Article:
Proof by Analogy (Reasoning by Analogy, Argument by Analogy; Proof from Analogy, Reasoning from Analogy, Argument from Analogy; Proof Based on Analogy, Reasoning Based on Analogy, Argument Based on Analogy)
The only possible terms of any description of anything is analogue (when static), or analogy (when dynamic). And because description of something is usually needed prior to the construction of any proof concerning it, therefore almost every possible form of valid proof must be, basically, "proof by analogy".
The noted exception is when a description (often a definition) of something is being sought on the basis of discovering what can be logically proven concerning it (usually by seeking to discover what sorts of proof concerning it cannot be constructed, discarding those attempts at proof, and then using the remaining possibilities for constructing a portion of the required description; then repeating this process by what discovering further sorts of proof concerning it cannot be constructed on the basis of that partial description, then using the remaining possibilities for constructing a further portion of the required description; and so forth, through enough stages of repetition until a description be constructed sufficiently tight that only a single proof (i.e., not a large collection of mutually incompatible proofs) hath resulted. But even here the end-result must be a description in terms of analogue or of analogy, which must result in any proof taken from it being "proof by analogy or by analogue".
An instance of a very intricate formal proof of the needfulness of "proof by analogy" would be Goedel’s Incompleteness Proof (Go:del’s Incompleteness Proof), show that there exist facts known to be true within any system of formal logic which cannot be cannot be proven by any conventional (i.e., non-analogical) means within that system of formal logic – this Goedel’s Incompleteness Proof being of course a proof that "proof by analogy" is a stronger and a more powerful mode of deduction than any conventional (i.e., non-analogical) means of proof within any system of formal logical, and that "proof by analogy" is necessary to elicit a fuller implication of any system of formal logic than could be deduced by any conventional (i.e., non-analogical) means within that system.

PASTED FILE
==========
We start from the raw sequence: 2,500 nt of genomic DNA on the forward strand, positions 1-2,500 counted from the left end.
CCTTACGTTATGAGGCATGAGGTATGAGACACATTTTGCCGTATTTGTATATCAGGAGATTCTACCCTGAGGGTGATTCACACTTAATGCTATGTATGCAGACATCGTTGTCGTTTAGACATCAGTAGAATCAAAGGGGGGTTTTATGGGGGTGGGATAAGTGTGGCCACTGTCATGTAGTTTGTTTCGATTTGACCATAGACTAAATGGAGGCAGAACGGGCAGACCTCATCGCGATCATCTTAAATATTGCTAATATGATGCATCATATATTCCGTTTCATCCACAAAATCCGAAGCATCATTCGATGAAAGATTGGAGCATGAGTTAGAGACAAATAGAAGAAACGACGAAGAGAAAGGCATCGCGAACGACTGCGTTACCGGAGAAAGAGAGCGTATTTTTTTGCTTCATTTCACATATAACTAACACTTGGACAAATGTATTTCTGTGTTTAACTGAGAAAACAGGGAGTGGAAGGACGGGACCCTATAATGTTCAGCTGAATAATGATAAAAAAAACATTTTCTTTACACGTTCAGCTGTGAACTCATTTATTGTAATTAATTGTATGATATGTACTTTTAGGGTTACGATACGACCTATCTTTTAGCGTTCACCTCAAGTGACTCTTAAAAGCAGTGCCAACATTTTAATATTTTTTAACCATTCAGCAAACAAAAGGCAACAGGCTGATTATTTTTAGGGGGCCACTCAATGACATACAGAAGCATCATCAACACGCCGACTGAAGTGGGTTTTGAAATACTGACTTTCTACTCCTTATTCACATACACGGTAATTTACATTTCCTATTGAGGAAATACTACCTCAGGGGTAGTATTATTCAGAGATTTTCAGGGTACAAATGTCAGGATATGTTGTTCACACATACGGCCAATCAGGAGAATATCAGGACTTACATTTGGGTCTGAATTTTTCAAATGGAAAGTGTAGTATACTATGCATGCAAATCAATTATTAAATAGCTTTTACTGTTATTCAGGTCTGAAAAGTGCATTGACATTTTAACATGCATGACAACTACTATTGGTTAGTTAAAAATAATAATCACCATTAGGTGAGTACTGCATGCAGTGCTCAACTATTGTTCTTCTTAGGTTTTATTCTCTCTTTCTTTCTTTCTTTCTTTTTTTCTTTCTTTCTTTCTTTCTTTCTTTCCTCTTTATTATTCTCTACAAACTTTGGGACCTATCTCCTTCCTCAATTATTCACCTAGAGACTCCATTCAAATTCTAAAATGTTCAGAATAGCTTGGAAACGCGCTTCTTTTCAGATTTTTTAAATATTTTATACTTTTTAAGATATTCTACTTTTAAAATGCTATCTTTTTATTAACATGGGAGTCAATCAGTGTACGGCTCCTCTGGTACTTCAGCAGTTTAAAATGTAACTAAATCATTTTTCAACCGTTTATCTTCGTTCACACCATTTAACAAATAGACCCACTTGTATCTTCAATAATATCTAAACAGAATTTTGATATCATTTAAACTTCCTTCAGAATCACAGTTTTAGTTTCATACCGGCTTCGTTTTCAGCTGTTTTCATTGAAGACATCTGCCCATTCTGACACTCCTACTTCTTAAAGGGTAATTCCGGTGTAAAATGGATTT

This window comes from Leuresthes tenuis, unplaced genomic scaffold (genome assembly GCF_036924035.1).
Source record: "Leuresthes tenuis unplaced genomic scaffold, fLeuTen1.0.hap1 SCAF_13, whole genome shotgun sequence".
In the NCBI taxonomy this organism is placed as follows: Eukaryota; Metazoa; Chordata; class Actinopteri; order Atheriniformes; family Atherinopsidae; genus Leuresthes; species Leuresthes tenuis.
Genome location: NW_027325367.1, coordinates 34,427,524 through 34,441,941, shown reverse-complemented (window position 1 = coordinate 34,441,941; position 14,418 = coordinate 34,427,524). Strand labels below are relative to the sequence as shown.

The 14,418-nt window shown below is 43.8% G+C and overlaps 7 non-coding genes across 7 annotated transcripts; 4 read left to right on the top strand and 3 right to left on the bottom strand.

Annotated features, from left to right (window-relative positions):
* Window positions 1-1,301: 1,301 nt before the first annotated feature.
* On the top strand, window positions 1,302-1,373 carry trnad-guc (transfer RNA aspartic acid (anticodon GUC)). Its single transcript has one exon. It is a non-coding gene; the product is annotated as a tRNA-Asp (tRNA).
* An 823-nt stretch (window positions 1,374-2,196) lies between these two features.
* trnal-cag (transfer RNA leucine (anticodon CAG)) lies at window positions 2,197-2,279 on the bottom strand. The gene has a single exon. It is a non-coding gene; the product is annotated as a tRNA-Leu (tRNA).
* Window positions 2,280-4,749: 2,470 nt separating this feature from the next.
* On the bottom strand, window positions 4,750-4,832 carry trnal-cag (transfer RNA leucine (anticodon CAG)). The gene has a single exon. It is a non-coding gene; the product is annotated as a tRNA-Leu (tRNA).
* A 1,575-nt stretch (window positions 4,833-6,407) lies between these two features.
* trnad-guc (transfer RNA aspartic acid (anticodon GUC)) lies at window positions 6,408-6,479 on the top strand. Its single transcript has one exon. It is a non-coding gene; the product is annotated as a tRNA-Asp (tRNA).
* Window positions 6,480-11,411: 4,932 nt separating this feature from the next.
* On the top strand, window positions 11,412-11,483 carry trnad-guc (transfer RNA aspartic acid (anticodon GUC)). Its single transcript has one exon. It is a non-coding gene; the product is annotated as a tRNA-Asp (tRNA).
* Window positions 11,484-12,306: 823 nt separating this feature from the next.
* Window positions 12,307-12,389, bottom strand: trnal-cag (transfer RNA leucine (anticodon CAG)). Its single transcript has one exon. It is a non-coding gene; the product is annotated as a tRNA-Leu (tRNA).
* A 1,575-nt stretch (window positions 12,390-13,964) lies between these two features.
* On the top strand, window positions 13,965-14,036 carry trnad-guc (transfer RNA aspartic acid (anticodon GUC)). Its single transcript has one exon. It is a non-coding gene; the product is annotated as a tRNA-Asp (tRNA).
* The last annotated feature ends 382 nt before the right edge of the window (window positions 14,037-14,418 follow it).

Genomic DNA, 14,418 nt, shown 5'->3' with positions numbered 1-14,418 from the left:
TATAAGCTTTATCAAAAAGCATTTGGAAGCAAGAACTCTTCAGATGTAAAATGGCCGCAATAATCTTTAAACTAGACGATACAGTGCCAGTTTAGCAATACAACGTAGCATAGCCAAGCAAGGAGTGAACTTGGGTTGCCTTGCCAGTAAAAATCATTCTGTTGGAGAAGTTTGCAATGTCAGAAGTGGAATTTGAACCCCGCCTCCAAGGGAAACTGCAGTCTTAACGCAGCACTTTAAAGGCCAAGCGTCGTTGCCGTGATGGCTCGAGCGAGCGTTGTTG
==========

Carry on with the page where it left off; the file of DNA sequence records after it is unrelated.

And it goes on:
Among the generally accepted as valid sorts of proof by analogy are those which, e.g., demand accounting for, and finding by deduction, the source of something whose sourcing is otherwise unaccounted for. Such a source may be unobserved; the existence and description of such source can be deduced on the analogic grounds of similar rather (logically) cases whose sources have been indeed observed. An instance of this might be deduction of the evolution (though unobserved at the time when this theory was proposed by Wallace-&-Darwin) of humans from apes.
A much more useful (than Wallace-&-Darwin theory of evolution of humans from apes) sort of deduction by analogy would be a case wherein the sourcing is an uninhaerently (in principle, not merely lack of archaeology, nor lack of laboratory equipment) unobservable middle link in an evident causal chain of events. In this case it would usually be useful first to construct a disproof (by analogy) of whatever hypothesis is being replaced before proposing its replacement by the alternative (also constructed by analogy).
A most useful (to humans, including intelligent species on other planets) proof-by-analogy could be deduction utilizing hypotheses about the cosmological re-cycling (in the way of defying cosmically the local so-called "law" of increasing entropy); to construct a deduction by analogy concerning the process of return to metempsychosis (redincarnation, relinkage in Bauddha terminology) of souls incoming from the abode for souls of the dead (or, in Platonic terms, from the place where souls make their decisions as to which species of mortal bodies to re-occupy). In replacement for explaining the re-cycling process by Goedel’s hypothesis (approved by Einstein) that the outer region of the supposedly rotating universe [rotating relative to what? – Goedel and Einstein did not answer this quaestion], by supposedly rotating above the velocity of light, is supposedly forced to travel backwards in time and thus decrease its entropy; we instead propose that upon reaching the outermost edge of the (non-rotating) universe, light (and likewise gravitational radiation) is automatically dropped to such a low frequency (essentially zero, or rather the lowest possible quantum-value) that it can then make its way back (via its "pilot wave", also quite indetectible) to its material origin to be re-absorbed by it indetectibly – thus counteracting the so-called "law" of entropy. The analogy with souls could suggest that souls do likewise.-
Of course, a somewhat variant alternative hypothesis suggesting that light (and gravitational radiation) is dropped to an indetectible wavelength at some shorter distance (than the outer rim of the universe) and returned thence; could likewise be matched with a suggestion that souls do likewise. It need not be insisted that light (and gravitation) return exactly to its very point of origin (but could by means of a remote-exchange mechanism arrive elsewhere); so that likewise soul need not return to the very same site for metempsychosis as they have resided before.
[written Mon Dec 12, 2011]